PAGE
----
the date when we will be done testing.
Paul was able to estimate, with reasonable confidence,
when he would be able to determine Sandra’s primary question.

Sandra had several other key questions about the quality of the system.
“Does the new version start up at least as
fast as the previous version?
Does the daily billing report run in less than five minutes?
As data volume approaches one billion
records, will performance be fast enough with our current computers?”
Paul was able to translate each of these
questions into a variable that he could estimate well.

Notice that, as often happens, in clarifying Paul’s ‘estimating problem’
we have shifted the definition of the problem.
Even if Paul answers all of Sandra’s questions, he still might not be
done testing.
For example, if he discovers that the system will support only 300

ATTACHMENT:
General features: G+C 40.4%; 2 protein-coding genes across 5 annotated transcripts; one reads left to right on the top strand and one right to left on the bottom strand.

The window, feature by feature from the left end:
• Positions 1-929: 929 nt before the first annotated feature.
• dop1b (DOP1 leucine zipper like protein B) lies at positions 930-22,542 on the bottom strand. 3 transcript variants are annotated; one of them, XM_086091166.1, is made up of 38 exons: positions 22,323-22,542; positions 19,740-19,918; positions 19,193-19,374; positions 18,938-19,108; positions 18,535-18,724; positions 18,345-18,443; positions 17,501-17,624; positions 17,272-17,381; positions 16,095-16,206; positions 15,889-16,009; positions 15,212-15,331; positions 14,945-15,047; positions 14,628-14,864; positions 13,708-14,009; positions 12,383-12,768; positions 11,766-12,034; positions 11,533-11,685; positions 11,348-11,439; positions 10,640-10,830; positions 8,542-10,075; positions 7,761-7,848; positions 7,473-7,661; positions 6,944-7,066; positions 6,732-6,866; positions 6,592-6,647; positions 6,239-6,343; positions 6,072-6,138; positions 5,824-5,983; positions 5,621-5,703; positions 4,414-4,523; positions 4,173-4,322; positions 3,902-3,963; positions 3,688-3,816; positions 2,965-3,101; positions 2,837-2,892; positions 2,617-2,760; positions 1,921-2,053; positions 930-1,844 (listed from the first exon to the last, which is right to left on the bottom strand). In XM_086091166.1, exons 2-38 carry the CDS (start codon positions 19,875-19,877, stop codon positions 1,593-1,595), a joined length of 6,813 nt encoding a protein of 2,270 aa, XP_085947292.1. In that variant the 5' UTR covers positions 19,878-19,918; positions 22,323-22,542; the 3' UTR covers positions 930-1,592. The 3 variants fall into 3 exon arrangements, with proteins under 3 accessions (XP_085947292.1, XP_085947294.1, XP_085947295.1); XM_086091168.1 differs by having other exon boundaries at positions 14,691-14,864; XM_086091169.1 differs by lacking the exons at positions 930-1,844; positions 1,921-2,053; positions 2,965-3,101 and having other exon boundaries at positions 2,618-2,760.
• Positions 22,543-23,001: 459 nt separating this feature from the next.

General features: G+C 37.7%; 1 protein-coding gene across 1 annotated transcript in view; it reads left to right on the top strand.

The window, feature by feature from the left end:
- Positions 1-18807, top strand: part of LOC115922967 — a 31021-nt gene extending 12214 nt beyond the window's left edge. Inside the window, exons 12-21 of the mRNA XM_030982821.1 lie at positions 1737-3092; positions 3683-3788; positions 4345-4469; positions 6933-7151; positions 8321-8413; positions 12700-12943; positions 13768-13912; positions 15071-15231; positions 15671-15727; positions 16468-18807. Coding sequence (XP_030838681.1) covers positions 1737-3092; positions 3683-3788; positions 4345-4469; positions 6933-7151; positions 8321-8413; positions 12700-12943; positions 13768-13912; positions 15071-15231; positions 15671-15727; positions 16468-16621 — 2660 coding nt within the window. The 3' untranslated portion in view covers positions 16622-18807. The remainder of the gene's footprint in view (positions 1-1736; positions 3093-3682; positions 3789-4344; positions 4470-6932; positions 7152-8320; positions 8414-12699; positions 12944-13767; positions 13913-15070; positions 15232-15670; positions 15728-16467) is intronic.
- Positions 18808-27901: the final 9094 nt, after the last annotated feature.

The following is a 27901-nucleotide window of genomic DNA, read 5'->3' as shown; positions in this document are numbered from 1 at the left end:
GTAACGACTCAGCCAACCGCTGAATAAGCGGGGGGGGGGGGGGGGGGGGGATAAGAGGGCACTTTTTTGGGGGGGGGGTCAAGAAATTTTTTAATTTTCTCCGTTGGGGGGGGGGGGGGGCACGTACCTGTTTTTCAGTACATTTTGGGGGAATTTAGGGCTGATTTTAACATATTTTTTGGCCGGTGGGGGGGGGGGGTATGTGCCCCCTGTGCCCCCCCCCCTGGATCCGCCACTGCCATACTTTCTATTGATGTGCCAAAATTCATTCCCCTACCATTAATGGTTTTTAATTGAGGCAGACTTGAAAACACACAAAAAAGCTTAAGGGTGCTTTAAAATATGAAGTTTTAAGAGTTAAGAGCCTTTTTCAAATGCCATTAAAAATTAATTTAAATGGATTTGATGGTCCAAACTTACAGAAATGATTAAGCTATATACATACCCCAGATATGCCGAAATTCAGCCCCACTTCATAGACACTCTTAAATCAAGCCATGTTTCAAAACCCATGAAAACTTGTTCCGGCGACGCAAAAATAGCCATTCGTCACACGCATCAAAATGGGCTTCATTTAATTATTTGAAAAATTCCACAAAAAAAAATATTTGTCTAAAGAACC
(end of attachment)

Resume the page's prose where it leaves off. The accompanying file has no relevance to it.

concurrent users, he has answered Sandra’s question, but there will
be more testing to do after the developers increase the system’s capacity.

As it turns out, what Sandra wanted to know was not when Paul would be done
testing, but when he would be able to answer her questions about
the system’s performance.
We have redefined the problem so that it is not only clearer and easier
for Paul to solve, but also more valuable to Sandra.

The next time you have trouble estimating, test for clarity.
Use the ‘Mary had a little lamb’ Heuristic,
The Value Question, and any other techniques you know to clarify the variable
you are estimating.
Clarifying the problem can take you a long way toward solving it.